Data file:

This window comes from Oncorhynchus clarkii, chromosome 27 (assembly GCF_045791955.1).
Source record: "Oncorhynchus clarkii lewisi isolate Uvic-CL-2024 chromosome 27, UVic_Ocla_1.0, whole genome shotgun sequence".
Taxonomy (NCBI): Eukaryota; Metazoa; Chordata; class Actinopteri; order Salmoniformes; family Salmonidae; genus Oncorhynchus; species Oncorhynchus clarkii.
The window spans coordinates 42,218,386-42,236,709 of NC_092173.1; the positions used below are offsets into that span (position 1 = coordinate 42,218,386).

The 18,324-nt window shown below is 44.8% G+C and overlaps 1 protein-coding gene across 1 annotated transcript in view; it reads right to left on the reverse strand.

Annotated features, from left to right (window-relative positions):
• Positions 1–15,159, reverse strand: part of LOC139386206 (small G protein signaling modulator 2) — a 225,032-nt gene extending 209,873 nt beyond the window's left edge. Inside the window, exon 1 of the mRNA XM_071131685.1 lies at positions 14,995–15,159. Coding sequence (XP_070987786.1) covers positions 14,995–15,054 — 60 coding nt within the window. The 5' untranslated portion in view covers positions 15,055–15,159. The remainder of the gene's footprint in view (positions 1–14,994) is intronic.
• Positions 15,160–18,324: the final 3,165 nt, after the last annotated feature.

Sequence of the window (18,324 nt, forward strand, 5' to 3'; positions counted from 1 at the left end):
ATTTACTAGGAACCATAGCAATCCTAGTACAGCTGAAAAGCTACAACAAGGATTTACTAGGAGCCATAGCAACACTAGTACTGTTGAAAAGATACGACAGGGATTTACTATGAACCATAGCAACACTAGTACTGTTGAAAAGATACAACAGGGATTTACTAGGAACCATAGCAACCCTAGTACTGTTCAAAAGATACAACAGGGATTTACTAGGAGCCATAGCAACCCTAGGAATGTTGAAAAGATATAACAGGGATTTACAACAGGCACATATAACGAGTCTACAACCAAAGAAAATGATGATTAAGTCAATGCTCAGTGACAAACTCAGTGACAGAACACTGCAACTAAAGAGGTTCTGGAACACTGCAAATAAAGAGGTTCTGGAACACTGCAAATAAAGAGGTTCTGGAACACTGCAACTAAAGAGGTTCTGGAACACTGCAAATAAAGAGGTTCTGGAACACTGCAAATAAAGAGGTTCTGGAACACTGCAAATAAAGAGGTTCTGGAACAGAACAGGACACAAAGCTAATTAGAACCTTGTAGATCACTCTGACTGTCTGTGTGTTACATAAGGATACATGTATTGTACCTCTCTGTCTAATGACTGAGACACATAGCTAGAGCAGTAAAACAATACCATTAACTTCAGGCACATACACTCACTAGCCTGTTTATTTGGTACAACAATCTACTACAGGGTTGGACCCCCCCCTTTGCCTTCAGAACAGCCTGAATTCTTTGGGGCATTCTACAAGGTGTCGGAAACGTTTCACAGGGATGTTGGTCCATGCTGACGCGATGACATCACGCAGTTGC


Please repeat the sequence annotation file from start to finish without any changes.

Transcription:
This window comes from Oncorhynchus clarkii, chromosome 27 (assembly GCF_045791955.1).
Source record: "Oncorhynchus clarkii lewisi isolate Uvic-CL-2024 chromosome 27, UVic_Ocla_1.0, whole genome shotgun sequence".
Taxonomy (NCBI): Eukaryota; Metazoa; Chordata; class Actinopteri; order Salmoniformes; family Salmonidae; genus Oncorhynchus; species Oncorhynchus clarkii.
The window spans coordinates 42,218,386-42,236,709 of NC_092173.1; the positions used below are offsets into that span (position 1 = coordinate 42,218,386).

The 18,324-nt window shown below is 44.8% G+C and overlaps 1 protein-coding gene across 1 annotated transcript in view; it reads right to left on the reverse strand.

Annotated features, from left to right (window-relative positions):
• Positions 1–15,159, reverse strand: part of LOC139386206 (small G protein signaling modulator 2) — a 225,032-nt gene extending 209,873 nt beyond the window's left edge. Inside the window, exon 1 of the mRNA XM_071131685.1 lies at positions 14,995–15,159. Coding sequence (XP_070987786.1) covers positions 14,995–15,054 — 60 coding nt within the window. The 5' untranslated portion in view covers positions 15,055–15,159. The remainder of the gene's footprint in view (positions 1–14,994) is intronic.
• Positions 15,160–18,324: the final 3,165 nt, after the last annotated feature.

Sequence of the window (18,324 nt, forward strand, 5' to 3'; positions counted from 1 at the left end):
ATTTACTAGGAACCATAGCAATCCTAGTACAGCTGAAAAGCTACAACAAGGATTTACTAGGAGCCATAGCAACACTAGTACTGTTGAAAAGATACGACAGGGATTTACTATGAACCATAGCAACACTAGTACTGTTGAAAAGATACAACAGGGATTTACTAGGAACCATAGCAACCCTAGTACTGTTCAAAAGATACAACAGGGATTTACTAGGAGCCATAGCAACCCTAGGAATGTTGAAAAGATATAACAGGGATTTACAACAGGCACATATAACGAGTCTACAACCAAAGAAAATGATGATTAAGTCAATGCTCAGTGACAAACTCAGTGACAGAACACTGCAACTAAAGAGGTTCTGGAACACTGCAAATAAAGAGGTTCTGGAACACTGCAAATAAAGAGGTTCTGGAACACTGCAACTAAAGAGGTTCTGGAACACTGCAAATAAAGAGGTTCTGGAACACTGCAAATAAAGAGGTTCTGGAACACTGCAAATAAAGAGGTTCTGGAACAGAACAGGACACAAAGCTAATTAGAACCTTGTAGATCACTCTGACTGTCTGTGTGTTACATAAGGATACATGTATTGTACCTCTCTGTCTAATGACTGAGACACATAGCTAGAGCAGTAAAACAATACCATTAACTTCAGGCACATACACTCACTAGCCTGTTTATTTGGTACAACAATCTACTACAGGGTTGGACCCCCCCCTTTGCCTTCAGAACAGCCTGAATTCTTTGGGGCATTCTACAAGGTGTCGGAAACGTTTCACAGGGATGTTGGTCCATGCTGACGCGATGACATCACGCAGTTGC